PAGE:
Zara Rutherford always dreamed from flying solo all over the world, but she never thought it would actually happen. It was “expensive, dangerous, complicated, a logistical nightmare,” Rutherford said she told herself. However, as she was finishing school, she decided to do something crazy: try to make her dream come true. She did it.
Rutherford, a 19-year-old Belgian-British teenager, became the youngest woman to make a solo flight around the world on Thursday. The journey ended in an ultralight Shark aircraft, an aircraft that can reach speeds of up to 186 miles per hour (300 kilometers per hour). She flew over on her five-month journey 52 countries and five continents, noting approximately 32,000 miles (51,000 kilometers).
Rutherford was greeted with applause and applause when she landed on the runway at Kortrijk-Wevelgem Airport in Belgium.
“It’s really crazy. I didn’t really process it, “she said on Thursday Reuters.
Rutherford broke the previous record he held Afghan-American Shaesta Waiz, the first certified pilot from Afghanistan to travel when she was 30 in 2017. The Belgian-British teenager is only a year older than Mason Andrews, the youngest male solo flight record holder. Andrews, also an American, finished his flight when he was 18 in 2018.
Waiz congratulated Rutherford on her flight on Instagram and shared their shared photo.
“Bravo !!! I can’t wait to connect with you soon to share my joy and excitement with you,” Waiz said. “I also can’t wait to hear your stories and strength along the way. You’ve inspired so many people, especially me!”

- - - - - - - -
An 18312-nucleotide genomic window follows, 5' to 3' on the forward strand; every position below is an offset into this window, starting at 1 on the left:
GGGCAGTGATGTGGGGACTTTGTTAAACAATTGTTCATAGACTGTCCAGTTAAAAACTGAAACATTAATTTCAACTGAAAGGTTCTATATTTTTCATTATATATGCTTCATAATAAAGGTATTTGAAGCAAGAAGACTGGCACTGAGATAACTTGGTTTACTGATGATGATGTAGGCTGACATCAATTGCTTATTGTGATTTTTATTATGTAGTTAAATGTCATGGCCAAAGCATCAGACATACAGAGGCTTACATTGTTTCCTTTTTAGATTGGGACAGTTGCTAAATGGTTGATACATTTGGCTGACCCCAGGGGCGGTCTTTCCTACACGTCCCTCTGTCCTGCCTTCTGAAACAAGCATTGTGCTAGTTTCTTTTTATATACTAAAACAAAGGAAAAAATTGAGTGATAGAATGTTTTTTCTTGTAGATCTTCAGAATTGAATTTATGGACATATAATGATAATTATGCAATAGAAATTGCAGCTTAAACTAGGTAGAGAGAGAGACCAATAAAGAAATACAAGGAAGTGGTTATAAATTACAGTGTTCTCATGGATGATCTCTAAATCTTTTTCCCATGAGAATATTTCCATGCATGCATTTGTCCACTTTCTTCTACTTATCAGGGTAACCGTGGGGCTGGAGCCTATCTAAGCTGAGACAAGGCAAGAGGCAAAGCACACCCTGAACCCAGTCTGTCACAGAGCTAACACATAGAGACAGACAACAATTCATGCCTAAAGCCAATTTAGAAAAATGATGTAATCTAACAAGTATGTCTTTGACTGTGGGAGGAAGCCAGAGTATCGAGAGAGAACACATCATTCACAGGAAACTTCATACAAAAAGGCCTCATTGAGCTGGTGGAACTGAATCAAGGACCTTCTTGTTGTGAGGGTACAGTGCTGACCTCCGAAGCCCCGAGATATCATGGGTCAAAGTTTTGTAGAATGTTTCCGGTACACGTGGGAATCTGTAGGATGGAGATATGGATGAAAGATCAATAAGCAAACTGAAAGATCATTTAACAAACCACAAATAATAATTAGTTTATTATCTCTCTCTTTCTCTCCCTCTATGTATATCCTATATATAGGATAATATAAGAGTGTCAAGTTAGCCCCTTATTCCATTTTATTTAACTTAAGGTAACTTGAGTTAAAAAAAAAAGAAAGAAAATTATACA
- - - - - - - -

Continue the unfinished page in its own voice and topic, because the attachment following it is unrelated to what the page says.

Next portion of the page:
During her months of travel, Rutherford has experienced things that most of us only see on TV or read in books. As he said Guard, flew through low temperatures in Greenland, Alaska and Russia; desert fog in Saudi Arabia; thunder at the equator; and smog in India, to name a few.
During some In moments, Rutherford felt her life might be in danger. One of the scariest experiences on her trip, she said, was when she flew to South Korea in bad weather as she tried to stay out of Chinese and North Korean airspace.
“They tested missiles without warning,” said Rutherford North Korea. “If they see a small flash or spacecraft on their screen that’s pretty low in the direction of their country, it’s very possible that they would send someone to look.”
She was not interested in it and fortunately she managed to avoid trouble.
Now that she has returned to Belgium, Rutherford plans to study electrical engineering after starting university. She hopes her flight will encourage more girls to study science and engineering and give them a role model that resembles them.
“Boys learn through toys, street names, history lessons and movies that they can be scientists, astronauts, CEOs or presidents,” Rutherford wrote. her website. “Girls are often encouraged to be beautiful, kind, helpful and sweet. With my flight, I want to show young women that they can be brave, ambitious and make their dreams come true. ”
She had one more big dream left on her list: to become an astronaut. With that determination, I bet it will work out.